In a world where legal cannabis is becoming an increased reality, it’s important for the industry to be able to guarantee consistency in flavour and strength across varying strains.
To do so, scientists set out to identify the cannabis genes responsible for giving strains their lemony, skunky or earthy flavours – in much the same way that grape genes were studied by the wine industry.
The University of British Columbia researchers identified 30 terpene synthase genes – fragrant molecules generally known as terpenes – that contribute to the production of natural products like limonene, myrcene, and pinene in the cannabis plants.
“The limonene compound produces a lemon-like flavour and myrcene produces the dank, earthy flavour characteristic of purple kush,” said graduate student Judith Booth, who was collaborating with professor Jorg Bohlmann of UBC and Jonathan Page, who founded the cannabis testing and biotechnology company Anandia Labs.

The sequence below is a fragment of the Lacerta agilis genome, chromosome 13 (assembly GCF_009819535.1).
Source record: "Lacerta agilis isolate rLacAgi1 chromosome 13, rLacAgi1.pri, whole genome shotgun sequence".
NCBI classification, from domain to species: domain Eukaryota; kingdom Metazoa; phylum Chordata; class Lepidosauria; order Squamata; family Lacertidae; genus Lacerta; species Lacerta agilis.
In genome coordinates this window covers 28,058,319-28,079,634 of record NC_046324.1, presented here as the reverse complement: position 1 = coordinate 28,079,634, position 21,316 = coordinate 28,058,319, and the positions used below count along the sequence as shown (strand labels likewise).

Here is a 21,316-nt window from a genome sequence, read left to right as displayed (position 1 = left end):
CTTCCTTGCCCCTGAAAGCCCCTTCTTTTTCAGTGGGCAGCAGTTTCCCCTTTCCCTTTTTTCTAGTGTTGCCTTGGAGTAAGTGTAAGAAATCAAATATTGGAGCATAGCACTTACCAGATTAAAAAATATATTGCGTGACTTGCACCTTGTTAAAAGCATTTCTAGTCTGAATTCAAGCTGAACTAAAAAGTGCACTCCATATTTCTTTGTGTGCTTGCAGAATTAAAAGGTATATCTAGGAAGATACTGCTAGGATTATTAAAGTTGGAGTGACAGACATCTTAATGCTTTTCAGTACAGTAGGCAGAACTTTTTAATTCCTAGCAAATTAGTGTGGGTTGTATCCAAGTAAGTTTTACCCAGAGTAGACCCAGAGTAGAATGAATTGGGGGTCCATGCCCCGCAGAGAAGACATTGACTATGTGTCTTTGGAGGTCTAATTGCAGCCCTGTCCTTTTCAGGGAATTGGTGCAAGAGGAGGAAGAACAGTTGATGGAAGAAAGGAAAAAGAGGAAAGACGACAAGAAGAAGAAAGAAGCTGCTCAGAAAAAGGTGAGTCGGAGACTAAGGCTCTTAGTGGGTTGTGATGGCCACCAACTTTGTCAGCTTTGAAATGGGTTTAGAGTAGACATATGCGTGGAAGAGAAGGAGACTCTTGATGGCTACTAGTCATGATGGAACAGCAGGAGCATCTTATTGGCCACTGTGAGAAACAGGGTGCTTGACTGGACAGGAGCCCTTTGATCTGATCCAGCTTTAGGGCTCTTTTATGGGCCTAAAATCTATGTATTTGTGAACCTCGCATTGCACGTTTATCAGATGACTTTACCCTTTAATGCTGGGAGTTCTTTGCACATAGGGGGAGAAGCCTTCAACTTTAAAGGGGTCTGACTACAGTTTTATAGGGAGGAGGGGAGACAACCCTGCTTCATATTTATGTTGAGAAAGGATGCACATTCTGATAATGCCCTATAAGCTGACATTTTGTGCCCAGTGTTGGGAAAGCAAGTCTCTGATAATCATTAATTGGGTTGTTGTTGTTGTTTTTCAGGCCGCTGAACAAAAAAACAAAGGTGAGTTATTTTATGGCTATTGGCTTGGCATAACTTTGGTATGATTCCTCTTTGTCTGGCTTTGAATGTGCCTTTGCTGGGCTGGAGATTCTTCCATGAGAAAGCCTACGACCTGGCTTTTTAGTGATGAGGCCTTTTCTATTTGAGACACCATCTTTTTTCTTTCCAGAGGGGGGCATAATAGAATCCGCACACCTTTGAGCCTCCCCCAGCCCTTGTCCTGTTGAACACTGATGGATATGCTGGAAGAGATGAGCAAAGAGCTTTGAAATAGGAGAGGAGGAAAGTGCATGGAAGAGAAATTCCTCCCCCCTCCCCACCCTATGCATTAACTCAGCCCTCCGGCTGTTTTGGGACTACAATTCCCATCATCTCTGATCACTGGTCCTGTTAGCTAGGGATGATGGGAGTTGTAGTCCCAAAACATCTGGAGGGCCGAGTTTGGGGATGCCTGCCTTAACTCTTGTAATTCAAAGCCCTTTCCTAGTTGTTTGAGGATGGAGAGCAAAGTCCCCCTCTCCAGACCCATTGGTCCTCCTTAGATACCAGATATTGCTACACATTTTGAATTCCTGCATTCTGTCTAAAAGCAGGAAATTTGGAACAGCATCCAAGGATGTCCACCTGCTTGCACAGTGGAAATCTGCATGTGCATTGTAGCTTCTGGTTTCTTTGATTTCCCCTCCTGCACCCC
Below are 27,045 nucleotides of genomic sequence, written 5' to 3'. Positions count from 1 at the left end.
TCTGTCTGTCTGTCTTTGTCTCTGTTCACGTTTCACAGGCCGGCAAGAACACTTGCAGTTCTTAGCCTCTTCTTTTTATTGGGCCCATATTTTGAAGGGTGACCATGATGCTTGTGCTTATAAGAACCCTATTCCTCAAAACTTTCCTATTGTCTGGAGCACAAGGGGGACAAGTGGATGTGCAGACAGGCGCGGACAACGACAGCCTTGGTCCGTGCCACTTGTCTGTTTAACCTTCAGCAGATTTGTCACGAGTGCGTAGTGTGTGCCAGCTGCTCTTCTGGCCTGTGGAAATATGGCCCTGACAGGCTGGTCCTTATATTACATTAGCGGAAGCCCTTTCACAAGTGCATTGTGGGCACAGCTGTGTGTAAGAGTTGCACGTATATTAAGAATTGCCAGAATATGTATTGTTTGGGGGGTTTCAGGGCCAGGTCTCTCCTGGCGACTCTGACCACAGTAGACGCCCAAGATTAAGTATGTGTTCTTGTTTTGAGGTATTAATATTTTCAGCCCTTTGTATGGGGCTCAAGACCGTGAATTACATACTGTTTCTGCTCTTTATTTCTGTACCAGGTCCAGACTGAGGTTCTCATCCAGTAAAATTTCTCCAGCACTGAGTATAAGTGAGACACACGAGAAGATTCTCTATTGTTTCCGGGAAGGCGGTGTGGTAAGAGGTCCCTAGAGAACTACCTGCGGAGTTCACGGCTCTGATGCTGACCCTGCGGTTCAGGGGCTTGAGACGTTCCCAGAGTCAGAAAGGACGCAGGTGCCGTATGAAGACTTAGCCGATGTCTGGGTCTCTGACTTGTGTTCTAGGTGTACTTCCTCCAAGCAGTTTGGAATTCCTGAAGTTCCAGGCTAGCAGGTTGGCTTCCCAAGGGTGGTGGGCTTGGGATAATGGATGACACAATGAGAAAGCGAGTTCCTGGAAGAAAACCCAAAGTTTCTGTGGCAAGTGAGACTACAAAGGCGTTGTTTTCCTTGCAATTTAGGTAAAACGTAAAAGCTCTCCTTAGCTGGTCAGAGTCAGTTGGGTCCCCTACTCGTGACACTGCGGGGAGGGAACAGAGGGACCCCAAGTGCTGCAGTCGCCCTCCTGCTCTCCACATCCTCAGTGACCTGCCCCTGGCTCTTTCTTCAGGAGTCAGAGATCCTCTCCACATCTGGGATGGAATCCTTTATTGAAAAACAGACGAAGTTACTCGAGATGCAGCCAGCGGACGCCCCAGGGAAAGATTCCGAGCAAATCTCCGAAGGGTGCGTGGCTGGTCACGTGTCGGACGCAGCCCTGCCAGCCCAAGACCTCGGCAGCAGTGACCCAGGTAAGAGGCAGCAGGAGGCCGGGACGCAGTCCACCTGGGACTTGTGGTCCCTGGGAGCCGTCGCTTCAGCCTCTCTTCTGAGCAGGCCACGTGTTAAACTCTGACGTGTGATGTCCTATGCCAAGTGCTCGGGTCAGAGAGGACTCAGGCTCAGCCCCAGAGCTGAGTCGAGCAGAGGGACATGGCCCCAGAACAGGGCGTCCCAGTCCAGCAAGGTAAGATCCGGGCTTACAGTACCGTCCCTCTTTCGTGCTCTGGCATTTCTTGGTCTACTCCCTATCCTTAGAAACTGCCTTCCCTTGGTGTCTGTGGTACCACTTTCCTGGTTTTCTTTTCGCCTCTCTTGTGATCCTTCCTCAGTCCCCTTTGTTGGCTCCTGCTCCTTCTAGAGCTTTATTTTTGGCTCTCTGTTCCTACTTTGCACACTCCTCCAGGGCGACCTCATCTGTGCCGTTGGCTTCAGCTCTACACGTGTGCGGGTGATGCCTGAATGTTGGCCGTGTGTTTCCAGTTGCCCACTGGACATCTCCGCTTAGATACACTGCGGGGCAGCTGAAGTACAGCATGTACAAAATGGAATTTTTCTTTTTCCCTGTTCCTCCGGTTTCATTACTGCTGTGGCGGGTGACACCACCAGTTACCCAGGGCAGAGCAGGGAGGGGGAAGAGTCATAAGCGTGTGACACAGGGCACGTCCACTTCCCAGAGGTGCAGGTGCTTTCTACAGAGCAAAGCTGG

The researchers also found the gene that produces the signature terpene of cannabis, beta-caryophyllene, which like THC and CBD interacts with cannabinoid receptors in human cells.
“The goal is to develop well-defined and highly reproducible cannabis varieties. This is similar to the wine industry, which depends on defined varieties such as chardonnay or merlot for high value products,” said Bohlmann.
“Our genomics work can inform breeders of commercial varieties which genes to pay attention to for specific flavour qualities.
“There is a need for high-quality and consistent products made from well defined varieties,” he said.
The research was published in the journal PLOS ONE.